The purpose of this review is to collate literature on approaches to screening women from culturally and linguistically diverse (CaLD) backgrounds for experiences of intimate partner violence (IPV) and assessing risks, with a view to identifying examples of best practice and research gaps.
A scoping review methodology was adopted. Medline (Ovid), Embase, CINALH and CENTRAL databases were searched, with supplementary searches for grey literature. Results were independently screened by two reviewers. Studies were included if they focused on women from CaLD backgrounds living in Australia, Canada, Ireland, New Zealand, United Kingdom or United States of America being screened/assessed in a health setting in relation to IPV. Data on study characteristics and key findings were extracted and critical appraisal of study quality was performed.
A total of n = 1,320 results were yielded. After deduplication, the titles and abstracts of n = 846 studies were screened. A total of n = 5 studies were included in the final analysis, and four screening or risk assessment tools/methods were assessed (Danger Assessment for Immigrant Women, Safe Start, Index of Spouse Abuse and Southern Asian Violence Screen).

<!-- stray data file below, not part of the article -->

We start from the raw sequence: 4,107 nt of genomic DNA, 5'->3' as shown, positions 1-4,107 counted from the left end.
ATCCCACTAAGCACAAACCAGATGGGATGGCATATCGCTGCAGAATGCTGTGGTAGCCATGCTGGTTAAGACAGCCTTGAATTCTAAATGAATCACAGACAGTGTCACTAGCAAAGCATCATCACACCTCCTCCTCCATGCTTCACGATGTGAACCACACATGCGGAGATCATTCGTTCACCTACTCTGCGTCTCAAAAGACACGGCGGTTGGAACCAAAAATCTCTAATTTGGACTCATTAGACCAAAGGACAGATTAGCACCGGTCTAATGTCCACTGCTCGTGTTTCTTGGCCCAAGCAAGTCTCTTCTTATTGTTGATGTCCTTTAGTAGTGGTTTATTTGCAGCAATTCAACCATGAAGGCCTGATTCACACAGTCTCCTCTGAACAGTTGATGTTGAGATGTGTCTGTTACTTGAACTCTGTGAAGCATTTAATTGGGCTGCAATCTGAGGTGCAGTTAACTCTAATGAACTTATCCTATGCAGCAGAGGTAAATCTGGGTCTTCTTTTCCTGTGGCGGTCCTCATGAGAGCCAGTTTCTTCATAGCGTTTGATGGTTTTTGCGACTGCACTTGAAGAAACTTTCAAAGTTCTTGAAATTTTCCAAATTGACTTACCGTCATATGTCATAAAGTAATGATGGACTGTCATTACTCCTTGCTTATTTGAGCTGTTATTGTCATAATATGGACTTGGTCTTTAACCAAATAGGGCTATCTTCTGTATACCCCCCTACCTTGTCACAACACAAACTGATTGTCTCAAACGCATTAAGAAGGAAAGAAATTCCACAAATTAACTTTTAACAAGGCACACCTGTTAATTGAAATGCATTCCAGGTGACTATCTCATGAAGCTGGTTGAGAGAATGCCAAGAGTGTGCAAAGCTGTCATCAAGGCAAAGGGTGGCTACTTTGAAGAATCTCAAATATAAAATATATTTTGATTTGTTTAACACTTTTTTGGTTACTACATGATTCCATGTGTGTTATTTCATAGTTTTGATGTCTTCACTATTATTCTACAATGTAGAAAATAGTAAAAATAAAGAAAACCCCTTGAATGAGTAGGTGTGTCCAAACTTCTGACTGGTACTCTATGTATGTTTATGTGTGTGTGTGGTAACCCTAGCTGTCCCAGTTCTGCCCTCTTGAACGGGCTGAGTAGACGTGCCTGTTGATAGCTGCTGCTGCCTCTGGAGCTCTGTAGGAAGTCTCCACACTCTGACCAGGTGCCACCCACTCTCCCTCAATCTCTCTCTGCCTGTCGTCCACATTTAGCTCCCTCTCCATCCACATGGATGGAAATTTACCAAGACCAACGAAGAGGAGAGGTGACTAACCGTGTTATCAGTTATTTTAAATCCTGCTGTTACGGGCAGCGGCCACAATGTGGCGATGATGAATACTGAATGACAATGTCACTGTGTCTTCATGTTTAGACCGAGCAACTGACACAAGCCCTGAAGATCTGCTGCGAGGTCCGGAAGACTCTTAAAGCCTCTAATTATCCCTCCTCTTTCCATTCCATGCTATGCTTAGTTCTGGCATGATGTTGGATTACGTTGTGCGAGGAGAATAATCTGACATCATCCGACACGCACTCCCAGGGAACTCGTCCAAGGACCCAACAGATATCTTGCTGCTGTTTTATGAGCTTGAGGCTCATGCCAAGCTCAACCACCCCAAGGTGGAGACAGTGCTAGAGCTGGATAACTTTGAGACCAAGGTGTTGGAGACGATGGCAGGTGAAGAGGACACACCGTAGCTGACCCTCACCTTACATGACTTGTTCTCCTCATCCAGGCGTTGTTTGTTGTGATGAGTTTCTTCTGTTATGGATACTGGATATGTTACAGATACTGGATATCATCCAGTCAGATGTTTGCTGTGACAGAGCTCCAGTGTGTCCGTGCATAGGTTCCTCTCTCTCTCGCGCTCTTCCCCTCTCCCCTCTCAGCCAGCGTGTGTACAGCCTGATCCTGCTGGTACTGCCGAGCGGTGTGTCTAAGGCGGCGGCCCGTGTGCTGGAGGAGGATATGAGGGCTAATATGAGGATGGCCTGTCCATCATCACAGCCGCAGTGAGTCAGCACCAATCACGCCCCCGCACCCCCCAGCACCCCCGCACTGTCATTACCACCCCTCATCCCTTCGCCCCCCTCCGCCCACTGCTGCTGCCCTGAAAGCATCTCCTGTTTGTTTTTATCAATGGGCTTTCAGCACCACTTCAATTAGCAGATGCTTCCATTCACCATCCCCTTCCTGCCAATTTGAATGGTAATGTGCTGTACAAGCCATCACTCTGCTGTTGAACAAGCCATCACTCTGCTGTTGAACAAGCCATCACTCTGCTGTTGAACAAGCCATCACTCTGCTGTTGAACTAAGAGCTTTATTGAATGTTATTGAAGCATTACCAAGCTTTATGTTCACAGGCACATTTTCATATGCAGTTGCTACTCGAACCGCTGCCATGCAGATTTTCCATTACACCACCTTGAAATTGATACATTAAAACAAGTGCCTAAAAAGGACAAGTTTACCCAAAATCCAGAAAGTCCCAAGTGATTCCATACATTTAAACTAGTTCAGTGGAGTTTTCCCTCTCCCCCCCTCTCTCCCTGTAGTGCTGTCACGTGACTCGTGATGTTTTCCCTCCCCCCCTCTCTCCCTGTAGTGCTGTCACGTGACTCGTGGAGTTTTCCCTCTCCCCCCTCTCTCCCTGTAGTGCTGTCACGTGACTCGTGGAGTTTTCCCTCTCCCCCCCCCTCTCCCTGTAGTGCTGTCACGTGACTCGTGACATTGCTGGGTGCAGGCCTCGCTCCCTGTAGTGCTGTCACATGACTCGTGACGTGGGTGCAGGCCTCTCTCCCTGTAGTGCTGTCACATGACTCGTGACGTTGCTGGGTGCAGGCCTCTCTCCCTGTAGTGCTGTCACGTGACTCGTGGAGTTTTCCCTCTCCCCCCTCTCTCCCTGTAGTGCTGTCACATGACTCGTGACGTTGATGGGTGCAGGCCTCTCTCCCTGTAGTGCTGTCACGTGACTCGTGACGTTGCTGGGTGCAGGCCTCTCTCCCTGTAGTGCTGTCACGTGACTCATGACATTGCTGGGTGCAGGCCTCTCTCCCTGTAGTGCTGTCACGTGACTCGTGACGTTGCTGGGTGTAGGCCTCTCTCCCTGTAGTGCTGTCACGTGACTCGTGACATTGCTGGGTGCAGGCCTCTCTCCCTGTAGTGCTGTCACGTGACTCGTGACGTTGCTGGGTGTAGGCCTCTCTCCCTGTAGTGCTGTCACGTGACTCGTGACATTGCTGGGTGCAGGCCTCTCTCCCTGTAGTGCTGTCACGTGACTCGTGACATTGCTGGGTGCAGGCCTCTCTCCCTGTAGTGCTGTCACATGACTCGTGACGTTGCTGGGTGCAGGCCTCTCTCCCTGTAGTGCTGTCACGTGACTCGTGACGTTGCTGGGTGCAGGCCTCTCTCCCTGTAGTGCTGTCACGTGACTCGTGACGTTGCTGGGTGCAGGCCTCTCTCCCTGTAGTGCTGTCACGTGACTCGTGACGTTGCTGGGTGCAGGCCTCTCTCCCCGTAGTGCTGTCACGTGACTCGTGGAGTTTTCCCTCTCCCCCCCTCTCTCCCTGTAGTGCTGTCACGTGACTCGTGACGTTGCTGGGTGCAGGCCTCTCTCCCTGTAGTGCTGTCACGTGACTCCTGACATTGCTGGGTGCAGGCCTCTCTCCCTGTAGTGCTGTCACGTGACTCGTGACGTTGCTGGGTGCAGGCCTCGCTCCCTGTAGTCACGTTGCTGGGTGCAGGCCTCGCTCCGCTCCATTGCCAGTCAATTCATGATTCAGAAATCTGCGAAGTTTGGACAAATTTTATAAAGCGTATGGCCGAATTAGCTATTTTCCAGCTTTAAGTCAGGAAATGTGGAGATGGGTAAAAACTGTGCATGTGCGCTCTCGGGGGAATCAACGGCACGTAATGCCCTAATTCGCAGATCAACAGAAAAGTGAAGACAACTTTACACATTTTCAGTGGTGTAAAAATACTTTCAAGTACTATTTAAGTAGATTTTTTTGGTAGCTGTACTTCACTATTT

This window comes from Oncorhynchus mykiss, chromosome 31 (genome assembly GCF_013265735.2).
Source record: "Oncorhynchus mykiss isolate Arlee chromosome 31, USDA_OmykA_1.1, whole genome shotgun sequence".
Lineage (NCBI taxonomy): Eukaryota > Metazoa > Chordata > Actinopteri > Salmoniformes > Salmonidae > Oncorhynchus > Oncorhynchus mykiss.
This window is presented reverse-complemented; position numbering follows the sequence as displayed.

Given the documented barriers to migrant help-seeking, screening and risk assessment has an important role to play in ensuring that women from CaLD backgrounds are linked into appropriate IPV support services in a timely manner. However, there is very limited evidence to demonstrate that existing screening/risk assessment tools and strategies meet the specific needs of CaLD populations, and more attention needs to be given to intersectional experiences of violence.